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How to Deliver Uncomfortable Employee Feedback

How to Deliver Uncomfortable Employee Feedback
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Every business leader faces tough situations where they have to give uncomfortable feedback to employees. In those moments, it can be hard to know what to say and easy to screw it up, say Joseph Folkman, a leadership consultant and author of The Power of Feedback (Wiley, 2006).

Here's a quick guide to three sticky situations and how to handle them effectively:

Scenario 1: An employee wants a promotion but isn't ready.

With any employee looking to advance, position yourself as a coach trying to help them find success. "If you're viewed as the gate keeping this person from being promoted, it won't be a good discussion," says Folkman.

"Start the discussion with questions," he says. Ask, why do you feel that you are ready for this promotion? What will this help you accomplish in the long run? What are your current professional priorities? Your goal is to understand where the person is coming from and where they hope to go so that you can help them bridge the gap.

Often, employees overlook missing skills that aren't listed in the job description, such as the ability to take initiative, act as a mentor to others, or think strategically about the future. Help them grow by clarifying what those skills are and giving specific suggestions about how to demonstrate them. "Focus on what they can do [to improve]," Folkman says. "Let it be a discussion."

Scenario 2: An employee is a good worker but clashes with the team.

Interpersonal issues are sensitive, so listen to the employee's perspective. To do that, bring up a specific situation and start by asking what they intended to communicate or accomplish. "I very rarely talk to anyone whose intentions were negative," Folkman says. Typically, they either don't recognize how their behavior affects others, or they don't know how to act differently.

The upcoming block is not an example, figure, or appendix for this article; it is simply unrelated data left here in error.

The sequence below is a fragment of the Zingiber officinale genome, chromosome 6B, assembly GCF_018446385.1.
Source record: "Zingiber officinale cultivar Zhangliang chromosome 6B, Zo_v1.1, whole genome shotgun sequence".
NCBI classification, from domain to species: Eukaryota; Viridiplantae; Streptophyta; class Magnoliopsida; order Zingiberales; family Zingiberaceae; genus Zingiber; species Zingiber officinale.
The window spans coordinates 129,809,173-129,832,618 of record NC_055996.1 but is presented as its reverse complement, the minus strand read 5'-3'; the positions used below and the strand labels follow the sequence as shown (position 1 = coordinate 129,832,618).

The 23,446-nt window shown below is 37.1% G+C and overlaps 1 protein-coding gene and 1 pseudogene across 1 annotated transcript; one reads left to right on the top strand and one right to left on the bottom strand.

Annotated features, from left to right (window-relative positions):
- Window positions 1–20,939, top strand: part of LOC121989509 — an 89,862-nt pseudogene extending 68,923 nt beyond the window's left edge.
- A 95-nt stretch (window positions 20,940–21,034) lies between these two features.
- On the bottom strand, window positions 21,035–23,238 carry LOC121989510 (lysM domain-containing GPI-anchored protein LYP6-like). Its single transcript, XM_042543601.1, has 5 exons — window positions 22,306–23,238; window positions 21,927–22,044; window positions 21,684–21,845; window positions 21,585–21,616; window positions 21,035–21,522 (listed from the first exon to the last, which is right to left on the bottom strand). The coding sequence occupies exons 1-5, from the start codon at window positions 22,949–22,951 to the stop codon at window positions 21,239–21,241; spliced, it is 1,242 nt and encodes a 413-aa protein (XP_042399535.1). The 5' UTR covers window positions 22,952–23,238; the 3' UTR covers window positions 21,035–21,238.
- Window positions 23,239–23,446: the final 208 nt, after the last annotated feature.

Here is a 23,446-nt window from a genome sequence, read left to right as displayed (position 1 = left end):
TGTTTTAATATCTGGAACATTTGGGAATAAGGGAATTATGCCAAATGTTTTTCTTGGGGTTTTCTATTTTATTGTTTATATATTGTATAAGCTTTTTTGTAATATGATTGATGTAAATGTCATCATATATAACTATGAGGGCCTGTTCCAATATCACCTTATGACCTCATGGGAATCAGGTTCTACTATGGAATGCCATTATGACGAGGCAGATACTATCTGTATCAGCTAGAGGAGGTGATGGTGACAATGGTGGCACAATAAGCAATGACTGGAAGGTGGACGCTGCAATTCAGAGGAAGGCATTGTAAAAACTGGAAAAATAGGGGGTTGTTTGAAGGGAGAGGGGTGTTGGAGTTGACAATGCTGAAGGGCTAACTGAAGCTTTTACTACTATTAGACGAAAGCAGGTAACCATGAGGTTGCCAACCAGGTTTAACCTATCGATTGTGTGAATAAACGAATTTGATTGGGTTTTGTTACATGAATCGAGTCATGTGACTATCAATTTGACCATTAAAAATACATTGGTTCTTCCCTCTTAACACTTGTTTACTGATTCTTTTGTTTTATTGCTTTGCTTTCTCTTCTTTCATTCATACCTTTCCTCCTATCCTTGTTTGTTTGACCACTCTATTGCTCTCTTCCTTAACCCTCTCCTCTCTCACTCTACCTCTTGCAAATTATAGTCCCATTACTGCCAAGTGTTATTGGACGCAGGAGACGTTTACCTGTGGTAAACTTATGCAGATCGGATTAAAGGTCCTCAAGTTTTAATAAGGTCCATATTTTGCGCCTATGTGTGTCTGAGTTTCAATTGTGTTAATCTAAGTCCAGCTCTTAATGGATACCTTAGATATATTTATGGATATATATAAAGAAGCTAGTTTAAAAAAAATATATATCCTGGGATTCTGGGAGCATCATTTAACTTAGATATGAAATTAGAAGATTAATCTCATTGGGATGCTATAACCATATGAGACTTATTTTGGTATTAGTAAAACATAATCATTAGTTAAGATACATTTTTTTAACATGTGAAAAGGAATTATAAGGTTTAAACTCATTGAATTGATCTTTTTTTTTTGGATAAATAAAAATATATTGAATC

To help them gain awareness, ask questions like, did you notice how people reacted when you said that? Why do you think they responded that way? "If you can help them see the cues and understand them, then they can start to adjust their behavior," Folkman says.

Related: Why Transparency Is Essential to a Trusting Staff

Once they acknowledge the issues, help them come up with new ideas about how they could behave differently. Encourage them to experiment by replacing a negative behavior with a positive one, such as writing down a thought instead of interrupting. Discuss the outcome with them afterward. Ideally, they'll start to see that they are more successful when they work in sync with the group. 

Scenario 3: An employee started out strong but is no longer growing or improving.

Many employees who stop growing no longer feel challenged. "At a new job, passion and energy are really high but competence is really low," Folkman says. "New employees are hanging on by their fingertips and don't quite know what they're doing." The newness forces them to learn and grow very quickly, creating a satisfying sense of accomplishment. Over time, passion can fade as competence grows, leading people to coast on their expertise without really growing or improving.

To help an employee regain momentum, create a new problem to solve. "If you put people in a position or task they haven't done before, you'll see that new job cycle start up again," Folkman says. When you can, align the challenges you offer with your employee's career goals, such as an opportunity to learn business development for someone who eventually wants to start a company.

No matter what they're working on, you can help boost motivation by showing them the impact their work makes. If they see how their work benefits others and how improving their performance changes the outcome, they’re much more likely to work hard for you even after the novelty fades, says Folkman.

Related: Why the Best Managers Ask the Most Questions
 

Nadia Goodman is a freelance writer in Brooklyn, NY. She is a former editor at YouBeauty.com, where she wrote about the psychology of health and beauty. She earned a B.A. in English from Northwestern University and an M.A. in Clinical Psychology from Columbia University. Visit her website, nadiagoodman.com.

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